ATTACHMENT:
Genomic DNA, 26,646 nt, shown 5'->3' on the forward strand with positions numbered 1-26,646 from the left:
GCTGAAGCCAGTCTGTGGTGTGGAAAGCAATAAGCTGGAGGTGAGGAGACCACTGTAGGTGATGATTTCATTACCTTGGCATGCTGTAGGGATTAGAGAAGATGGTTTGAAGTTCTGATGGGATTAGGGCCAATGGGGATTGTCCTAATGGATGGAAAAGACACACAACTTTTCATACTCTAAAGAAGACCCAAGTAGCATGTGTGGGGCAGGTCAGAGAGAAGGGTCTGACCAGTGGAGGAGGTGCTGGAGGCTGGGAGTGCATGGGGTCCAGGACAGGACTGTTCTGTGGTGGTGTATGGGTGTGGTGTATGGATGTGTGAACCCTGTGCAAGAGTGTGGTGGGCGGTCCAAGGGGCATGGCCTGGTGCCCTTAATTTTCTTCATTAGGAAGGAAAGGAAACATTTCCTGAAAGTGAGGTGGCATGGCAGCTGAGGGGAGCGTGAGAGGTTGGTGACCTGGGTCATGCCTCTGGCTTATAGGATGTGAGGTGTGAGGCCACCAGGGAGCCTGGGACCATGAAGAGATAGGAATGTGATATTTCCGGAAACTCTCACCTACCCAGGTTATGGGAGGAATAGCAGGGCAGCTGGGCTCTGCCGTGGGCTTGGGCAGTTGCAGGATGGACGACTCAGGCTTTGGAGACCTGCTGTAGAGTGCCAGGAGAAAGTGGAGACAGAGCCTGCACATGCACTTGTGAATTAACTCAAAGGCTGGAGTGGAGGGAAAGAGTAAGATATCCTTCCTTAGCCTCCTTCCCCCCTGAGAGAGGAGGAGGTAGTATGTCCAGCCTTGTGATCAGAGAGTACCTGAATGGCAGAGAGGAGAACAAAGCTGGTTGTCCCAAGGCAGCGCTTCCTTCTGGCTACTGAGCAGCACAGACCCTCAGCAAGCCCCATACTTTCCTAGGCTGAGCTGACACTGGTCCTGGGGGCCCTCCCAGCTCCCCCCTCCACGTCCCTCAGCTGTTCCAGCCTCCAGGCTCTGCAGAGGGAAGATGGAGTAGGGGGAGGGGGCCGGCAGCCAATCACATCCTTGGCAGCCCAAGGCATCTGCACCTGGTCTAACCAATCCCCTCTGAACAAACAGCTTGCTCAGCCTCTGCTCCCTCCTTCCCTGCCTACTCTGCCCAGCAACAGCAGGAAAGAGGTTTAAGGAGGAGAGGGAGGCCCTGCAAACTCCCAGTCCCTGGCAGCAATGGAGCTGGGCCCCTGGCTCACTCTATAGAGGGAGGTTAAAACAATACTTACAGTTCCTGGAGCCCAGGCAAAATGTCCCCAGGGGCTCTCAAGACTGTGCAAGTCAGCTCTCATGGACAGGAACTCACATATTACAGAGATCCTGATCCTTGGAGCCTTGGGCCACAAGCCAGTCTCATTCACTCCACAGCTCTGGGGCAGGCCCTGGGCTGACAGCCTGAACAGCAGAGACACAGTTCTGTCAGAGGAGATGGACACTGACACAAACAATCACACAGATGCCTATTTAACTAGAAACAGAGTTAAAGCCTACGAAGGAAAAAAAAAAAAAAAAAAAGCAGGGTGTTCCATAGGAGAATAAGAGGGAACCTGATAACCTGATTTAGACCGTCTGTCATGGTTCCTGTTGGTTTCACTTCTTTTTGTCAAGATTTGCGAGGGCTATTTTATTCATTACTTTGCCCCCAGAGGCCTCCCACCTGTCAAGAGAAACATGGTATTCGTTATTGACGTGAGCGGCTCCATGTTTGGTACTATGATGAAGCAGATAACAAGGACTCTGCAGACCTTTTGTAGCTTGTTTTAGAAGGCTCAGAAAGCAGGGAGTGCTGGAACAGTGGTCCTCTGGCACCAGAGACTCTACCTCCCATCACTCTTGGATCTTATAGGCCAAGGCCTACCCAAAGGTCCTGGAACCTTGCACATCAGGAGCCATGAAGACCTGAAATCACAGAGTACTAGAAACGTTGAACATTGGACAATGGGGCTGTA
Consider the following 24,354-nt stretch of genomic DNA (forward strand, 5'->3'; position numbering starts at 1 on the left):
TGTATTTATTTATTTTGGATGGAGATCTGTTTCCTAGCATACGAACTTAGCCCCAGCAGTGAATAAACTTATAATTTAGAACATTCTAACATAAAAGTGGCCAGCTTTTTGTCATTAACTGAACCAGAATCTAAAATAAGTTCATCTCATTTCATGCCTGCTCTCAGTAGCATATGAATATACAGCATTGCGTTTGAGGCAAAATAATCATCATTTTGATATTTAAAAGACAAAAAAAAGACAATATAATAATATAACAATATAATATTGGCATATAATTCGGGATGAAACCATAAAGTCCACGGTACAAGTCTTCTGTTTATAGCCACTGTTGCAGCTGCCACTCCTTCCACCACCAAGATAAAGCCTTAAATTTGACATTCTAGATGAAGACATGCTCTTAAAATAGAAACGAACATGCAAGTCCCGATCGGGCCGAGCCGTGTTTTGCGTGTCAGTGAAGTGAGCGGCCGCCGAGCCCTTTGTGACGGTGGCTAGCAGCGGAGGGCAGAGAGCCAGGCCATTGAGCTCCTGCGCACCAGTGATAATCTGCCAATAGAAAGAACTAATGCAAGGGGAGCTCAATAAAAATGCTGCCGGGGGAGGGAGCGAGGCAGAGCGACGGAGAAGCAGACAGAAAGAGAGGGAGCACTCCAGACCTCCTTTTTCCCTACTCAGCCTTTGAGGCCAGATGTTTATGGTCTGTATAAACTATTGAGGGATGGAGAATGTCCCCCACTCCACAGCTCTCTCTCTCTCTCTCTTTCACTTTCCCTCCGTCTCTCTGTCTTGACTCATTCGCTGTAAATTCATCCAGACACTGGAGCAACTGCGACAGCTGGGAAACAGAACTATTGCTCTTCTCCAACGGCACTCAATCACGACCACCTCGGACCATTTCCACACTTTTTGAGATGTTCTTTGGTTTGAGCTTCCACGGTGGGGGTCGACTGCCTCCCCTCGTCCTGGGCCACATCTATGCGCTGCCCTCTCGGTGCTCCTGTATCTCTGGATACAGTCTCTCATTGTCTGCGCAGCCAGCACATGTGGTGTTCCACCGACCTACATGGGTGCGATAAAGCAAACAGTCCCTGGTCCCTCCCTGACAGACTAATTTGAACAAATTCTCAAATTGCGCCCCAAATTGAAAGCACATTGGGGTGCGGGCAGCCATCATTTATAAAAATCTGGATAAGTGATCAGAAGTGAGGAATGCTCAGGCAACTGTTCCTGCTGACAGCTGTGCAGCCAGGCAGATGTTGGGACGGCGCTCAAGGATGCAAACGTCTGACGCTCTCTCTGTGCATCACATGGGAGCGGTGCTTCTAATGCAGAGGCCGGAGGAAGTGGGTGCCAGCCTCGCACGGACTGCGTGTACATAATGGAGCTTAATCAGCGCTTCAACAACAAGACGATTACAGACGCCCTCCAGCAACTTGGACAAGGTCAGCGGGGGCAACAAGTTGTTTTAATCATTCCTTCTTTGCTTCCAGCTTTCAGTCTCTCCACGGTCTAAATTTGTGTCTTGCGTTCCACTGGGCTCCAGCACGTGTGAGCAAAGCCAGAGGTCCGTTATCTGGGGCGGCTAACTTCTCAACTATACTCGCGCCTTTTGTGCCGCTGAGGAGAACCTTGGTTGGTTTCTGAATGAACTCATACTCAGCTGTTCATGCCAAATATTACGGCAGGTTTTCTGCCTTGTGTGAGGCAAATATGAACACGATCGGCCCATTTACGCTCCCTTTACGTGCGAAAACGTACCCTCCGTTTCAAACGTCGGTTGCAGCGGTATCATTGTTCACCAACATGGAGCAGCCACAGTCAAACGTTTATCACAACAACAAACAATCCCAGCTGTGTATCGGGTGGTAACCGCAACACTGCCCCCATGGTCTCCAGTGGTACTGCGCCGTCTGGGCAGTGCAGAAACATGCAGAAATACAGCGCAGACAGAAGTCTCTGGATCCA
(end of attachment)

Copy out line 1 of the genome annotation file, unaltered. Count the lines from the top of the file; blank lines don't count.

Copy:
Genomic DNA, 26,646 nt, shown 5'->3' on the forward strand with positions numbered 1-26,646 from the left: